Students choosing to use "at home" hardware and software must have their current working files on the system and available for review at the beginning of each and every class. Problems with home systems and/or incompatibility will not be an acceptable excuse for missed goals. Technical problems will happen frequently during the semester and students will have trouble accessing the computer lab during "prime time" hours. Students must make their own arrangements for overcoming these difficulties and submitting their work on time. Unless there is a complete system failure in a computer-related course, technical difficulties are never an acceptable excuse for not meeting a deadline. Students should plan their time and work so as to anticipate the technical hurdles that are a part of this profession.

Topics and Assignments:

Week 1 Overview of Maya’s Dependency Graph Architecture
First steps in script creation and exploring the Maya command set

Week 2 Introduction to expressions
Creating custom attributes
Creating connections between nodes

Week 3 Variables, Data Types, and Operators
Conditional and looping Statements

Distinctions between Expressions and MEL scripts

Week 4 Procedures and Functions
Designing custom GUI's

Week 5 Designing a Character Rig GUI

Week 6 Expressions with particle systems and dynamic properties

Week 7 Experiments with flocking systems

Week 8 Final project proposals – Individual meetings

Week 9 In-Class Work Time for Final Projects
Further notes on script distribution and plug-in creation

Week 10 Final project work and critiques

Assignment Descriptions:
Create a script that generates a new scene with animation.
Create an expression-driven animated scene utilizing conditional statements.
Create a script with GUI for interactively generating event(s).
Create a GUI for character rig control and/or generating rig components.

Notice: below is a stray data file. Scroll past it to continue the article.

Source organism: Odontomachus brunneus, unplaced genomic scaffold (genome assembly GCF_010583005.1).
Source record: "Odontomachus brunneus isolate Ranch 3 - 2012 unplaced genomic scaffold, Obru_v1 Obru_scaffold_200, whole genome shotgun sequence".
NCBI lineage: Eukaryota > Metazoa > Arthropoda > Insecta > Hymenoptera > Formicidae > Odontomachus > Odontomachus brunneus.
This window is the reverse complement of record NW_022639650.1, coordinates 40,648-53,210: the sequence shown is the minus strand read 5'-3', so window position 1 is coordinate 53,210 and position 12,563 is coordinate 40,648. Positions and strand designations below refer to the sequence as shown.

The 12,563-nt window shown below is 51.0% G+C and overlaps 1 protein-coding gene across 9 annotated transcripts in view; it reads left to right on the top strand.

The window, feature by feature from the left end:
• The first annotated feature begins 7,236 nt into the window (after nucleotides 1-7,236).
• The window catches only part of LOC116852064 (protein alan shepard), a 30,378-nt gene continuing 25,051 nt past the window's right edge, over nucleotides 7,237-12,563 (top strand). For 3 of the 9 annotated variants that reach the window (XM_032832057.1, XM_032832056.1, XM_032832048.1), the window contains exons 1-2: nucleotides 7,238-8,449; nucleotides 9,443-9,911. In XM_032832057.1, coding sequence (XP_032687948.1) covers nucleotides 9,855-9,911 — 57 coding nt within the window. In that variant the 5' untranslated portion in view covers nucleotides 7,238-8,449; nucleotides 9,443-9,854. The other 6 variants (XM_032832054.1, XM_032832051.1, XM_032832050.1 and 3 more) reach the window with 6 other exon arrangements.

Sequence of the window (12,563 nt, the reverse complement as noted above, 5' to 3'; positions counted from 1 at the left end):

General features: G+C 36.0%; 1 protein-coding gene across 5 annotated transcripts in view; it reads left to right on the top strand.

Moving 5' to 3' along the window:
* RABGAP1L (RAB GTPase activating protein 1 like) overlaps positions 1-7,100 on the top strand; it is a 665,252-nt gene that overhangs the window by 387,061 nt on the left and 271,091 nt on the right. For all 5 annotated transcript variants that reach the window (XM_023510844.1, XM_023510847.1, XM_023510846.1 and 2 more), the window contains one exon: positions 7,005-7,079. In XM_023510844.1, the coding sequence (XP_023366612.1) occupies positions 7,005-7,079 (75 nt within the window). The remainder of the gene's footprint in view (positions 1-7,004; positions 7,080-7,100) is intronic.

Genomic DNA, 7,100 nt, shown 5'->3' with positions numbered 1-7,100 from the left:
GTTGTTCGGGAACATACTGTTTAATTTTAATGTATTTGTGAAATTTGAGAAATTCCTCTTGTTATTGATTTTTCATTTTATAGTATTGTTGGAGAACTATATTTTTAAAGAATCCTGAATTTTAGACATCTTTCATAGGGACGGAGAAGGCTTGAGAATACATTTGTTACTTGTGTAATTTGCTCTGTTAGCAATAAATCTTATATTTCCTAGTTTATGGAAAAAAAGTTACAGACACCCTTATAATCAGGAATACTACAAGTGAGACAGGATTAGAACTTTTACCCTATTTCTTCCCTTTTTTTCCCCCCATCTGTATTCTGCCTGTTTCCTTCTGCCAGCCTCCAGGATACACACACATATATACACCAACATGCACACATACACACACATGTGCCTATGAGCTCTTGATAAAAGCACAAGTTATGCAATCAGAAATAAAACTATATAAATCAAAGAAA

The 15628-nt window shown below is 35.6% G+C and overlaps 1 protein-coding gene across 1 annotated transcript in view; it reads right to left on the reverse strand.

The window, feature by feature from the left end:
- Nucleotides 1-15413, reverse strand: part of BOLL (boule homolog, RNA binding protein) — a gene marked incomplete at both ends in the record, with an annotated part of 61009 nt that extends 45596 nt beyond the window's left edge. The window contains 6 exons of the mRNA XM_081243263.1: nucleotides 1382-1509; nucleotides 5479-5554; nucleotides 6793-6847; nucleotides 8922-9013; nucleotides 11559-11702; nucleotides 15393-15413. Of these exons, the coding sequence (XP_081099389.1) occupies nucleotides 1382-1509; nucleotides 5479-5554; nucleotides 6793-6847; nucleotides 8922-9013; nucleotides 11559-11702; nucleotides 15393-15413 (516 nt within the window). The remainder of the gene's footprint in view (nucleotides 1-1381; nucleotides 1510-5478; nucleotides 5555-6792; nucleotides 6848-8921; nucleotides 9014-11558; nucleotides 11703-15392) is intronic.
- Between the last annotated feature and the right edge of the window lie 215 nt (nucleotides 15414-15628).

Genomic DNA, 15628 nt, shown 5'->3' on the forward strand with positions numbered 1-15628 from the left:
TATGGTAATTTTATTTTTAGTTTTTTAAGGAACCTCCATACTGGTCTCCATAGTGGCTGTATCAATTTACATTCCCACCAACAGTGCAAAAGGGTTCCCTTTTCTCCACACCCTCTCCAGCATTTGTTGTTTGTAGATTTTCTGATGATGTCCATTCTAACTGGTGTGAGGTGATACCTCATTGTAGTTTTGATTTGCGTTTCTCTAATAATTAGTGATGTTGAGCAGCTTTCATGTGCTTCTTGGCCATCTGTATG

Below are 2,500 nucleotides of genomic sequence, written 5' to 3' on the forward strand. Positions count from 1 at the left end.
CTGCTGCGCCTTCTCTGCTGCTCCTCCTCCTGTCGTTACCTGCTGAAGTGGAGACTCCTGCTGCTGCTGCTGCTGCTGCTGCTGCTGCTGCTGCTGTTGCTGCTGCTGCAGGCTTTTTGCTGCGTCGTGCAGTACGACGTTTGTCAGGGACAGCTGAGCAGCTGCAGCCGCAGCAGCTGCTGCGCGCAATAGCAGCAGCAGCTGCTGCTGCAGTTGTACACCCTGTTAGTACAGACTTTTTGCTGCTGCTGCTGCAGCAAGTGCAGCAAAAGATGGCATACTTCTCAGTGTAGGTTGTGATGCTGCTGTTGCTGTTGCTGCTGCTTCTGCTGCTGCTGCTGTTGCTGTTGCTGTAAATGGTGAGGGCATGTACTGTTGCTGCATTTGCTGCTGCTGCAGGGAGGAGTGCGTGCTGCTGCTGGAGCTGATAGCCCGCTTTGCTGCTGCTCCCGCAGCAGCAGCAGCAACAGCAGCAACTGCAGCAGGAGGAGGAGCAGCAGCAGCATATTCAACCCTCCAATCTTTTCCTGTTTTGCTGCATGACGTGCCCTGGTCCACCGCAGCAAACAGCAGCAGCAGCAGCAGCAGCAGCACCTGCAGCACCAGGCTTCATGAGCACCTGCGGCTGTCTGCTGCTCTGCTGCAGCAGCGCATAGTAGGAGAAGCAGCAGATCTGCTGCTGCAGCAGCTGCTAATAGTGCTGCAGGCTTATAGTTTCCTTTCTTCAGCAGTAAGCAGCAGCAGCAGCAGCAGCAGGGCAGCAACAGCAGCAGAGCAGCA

Create a script that generates and creates custom connections with dynamic properties.
Final project

Projects#1 - 5: 15% each
Final Project: 25%

Course Text:
MEL Scripting for Maya Animators, Mark R. Wilkins, Chris Kazmier,
Morgan Kaufmann, ISBN 1558608419, December 2002.
Available on Safari Books Online

Recommended Texts:
1) Alias-Wavefront - MEL Fundamentals
2) Complete Maya Programming: An Extensive Guide to MEL and C++ API by David Gould

Other resources:


Statement of Academic Misconduct: In accordance with Faculty Rule 3335-5-487, all instances of alleged academic misconduct will be reported to the department chairperson and the Committee on Academic Misconduct (The University’s rules on academic misconduct can be found at http://oaa.osu.edu/coam/home.html). Academic misconduct is grounds for failing the course and may be grounds for further sanctions. Academic misconduct includes, but is not limited to, giving or receiving information during an exam and submitting plagiarized work for academic requirements. The University provides guidelines for research on the web at http://gateway.lib.ohio-state.edu/tutor/.

Students with Special Needs/Disabilities: If you need an accommodation based on the impact of a disability, you should contact us to arrange an appointment as soon as possible. At the appointment, we can discuss the course format, anticipate your needs, and explore potential accommodations. We rely on the Office of Disability Services for assistance in verifying the need for accommodations and developing accommodations strategies. If you have not previously contacted the Office of Disability Services, we encourage you to do so by calling 292-3307.